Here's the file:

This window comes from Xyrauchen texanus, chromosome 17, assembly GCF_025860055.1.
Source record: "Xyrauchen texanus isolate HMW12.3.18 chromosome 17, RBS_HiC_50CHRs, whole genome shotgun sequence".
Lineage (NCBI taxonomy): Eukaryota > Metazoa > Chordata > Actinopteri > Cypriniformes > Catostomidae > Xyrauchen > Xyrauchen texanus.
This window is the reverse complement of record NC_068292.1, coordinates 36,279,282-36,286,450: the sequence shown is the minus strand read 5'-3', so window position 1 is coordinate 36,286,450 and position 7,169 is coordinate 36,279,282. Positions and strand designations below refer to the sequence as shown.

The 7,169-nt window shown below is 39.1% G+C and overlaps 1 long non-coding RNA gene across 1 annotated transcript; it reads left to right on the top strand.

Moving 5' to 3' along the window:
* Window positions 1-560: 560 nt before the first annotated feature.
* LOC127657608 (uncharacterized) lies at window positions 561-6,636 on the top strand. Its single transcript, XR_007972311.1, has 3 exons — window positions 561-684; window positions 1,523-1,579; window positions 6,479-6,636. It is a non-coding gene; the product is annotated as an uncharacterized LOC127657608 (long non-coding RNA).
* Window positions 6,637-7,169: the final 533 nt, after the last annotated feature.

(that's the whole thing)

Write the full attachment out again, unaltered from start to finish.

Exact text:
This window comes from Xyrauchen texanus, chromosome 17, assembly GCF_025860055.1.
Source record: "Xyrauchen texanus isolate HMW12.3.18 chromosome 17, RBS_HiC_50CHRs, whole genome shotgun sequence".
Lineage (NCBI taxonomy): Eukaryota > Metazoa > Chordata > Actinopteri > Cypriniformes > Catostomidae > Xyrauchen > Xyrauchen texanus.
This window is the reverse complement of record NC_068292.1, coordinates 36,279,282-36,286,450: the sequence shown is the minus strand read 5'-3', so window position 1 is coordinate 36,286,450 and position 7,169 is coordinate 36,279,282. Positions and strand designations below refer to the sequence as shown.

The 7,169-nt window shown below is 39.1% G+C and overlaps 1 long non-coding RNA gene across 1 annotated transcript; it reads left to right on the top strand.

Moving 5' to 3' along the window:
* Window positions 1-560: 560 nt before the first annotated feature.
* LOC127657608 (uncharacterized) lies at window positions 561-6,636 on the top strand. Its single transcript, XR_007972311.1, has 3 exons — window positions 561-684; window positions 1,523-1,579; window positions 6,479-6,636. It is a non-coding gene; the product is annotated as an uncharacterized LOC127657608 (long non-coding RNA).
* Window positions 6,637-7,169: the final 533 nt, after the last annotated feature.